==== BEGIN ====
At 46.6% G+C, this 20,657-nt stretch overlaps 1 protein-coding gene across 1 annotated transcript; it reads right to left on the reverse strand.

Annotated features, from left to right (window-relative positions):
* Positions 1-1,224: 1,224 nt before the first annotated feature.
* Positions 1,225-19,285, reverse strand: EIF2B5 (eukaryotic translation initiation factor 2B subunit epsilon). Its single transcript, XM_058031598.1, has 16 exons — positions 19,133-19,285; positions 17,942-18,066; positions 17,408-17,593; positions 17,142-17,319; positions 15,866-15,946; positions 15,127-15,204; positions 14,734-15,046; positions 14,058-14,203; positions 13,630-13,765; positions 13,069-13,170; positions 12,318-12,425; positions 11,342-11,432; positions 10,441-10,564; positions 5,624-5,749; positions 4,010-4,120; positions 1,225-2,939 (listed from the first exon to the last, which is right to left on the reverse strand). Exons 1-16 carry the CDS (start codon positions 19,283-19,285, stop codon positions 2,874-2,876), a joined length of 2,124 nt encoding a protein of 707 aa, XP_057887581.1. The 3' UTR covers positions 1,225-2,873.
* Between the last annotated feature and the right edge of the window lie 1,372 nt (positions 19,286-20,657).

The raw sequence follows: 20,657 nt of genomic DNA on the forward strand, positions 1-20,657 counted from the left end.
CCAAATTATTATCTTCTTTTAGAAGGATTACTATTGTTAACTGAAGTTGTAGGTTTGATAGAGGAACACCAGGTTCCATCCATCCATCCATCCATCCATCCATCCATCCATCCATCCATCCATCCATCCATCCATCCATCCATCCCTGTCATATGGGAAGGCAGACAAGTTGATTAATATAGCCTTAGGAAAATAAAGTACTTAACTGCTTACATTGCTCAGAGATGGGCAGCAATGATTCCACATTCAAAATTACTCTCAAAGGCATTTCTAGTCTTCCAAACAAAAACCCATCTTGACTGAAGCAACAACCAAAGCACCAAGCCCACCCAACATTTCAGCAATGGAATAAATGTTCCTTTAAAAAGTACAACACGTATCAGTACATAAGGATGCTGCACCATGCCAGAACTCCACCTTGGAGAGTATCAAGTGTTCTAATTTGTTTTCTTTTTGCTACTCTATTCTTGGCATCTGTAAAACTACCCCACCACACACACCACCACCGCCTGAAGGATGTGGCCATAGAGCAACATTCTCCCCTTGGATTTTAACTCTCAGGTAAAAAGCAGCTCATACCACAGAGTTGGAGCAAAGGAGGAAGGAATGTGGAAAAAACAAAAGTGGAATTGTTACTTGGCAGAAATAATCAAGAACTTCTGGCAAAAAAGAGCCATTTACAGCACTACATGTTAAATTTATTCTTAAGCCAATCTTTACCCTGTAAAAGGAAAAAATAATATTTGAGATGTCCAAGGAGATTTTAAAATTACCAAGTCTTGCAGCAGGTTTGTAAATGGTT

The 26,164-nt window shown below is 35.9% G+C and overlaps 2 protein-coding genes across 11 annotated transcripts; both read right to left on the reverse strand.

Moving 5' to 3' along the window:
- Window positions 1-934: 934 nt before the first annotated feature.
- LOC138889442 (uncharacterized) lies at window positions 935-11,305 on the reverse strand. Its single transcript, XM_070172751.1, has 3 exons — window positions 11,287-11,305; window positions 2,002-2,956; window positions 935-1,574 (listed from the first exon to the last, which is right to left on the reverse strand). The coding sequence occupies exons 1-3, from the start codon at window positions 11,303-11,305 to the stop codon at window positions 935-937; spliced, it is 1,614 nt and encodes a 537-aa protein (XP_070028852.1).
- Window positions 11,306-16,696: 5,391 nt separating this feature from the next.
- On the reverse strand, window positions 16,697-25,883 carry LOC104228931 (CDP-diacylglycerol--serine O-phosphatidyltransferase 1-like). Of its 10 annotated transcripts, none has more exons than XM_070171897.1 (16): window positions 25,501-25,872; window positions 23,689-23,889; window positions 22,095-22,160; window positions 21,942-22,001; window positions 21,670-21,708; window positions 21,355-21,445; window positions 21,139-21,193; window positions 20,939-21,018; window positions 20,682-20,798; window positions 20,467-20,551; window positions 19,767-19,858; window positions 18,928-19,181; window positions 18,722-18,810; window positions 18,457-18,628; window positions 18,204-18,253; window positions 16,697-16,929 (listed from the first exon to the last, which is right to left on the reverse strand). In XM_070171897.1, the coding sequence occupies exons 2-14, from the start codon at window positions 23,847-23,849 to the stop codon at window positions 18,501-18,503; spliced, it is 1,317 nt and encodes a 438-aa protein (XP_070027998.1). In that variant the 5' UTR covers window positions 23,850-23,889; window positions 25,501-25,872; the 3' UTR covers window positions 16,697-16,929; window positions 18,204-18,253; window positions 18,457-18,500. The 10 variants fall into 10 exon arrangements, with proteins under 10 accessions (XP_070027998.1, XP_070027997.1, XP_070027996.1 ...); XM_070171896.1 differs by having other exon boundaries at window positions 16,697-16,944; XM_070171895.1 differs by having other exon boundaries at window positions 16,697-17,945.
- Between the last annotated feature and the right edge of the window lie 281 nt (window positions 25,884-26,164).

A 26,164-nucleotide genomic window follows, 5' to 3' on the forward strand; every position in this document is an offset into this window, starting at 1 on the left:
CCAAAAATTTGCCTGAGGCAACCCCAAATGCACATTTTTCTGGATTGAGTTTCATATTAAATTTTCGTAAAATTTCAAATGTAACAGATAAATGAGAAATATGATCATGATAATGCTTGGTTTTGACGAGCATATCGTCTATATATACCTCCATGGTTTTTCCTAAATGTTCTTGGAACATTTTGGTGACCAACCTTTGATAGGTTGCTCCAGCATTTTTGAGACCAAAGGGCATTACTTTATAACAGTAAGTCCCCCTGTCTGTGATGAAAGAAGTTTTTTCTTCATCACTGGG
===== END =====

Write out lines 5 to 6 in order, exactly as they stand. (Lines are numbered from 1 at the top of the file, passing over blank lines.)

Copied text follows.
* Between the last annotated feature and the right edge of the window lie 1,372 nt (positions 19,286-20,657).

The raw sequence follows: 20,657 nt of genomic DNA on the forward strand, positions 1-20,657 counted from the left end.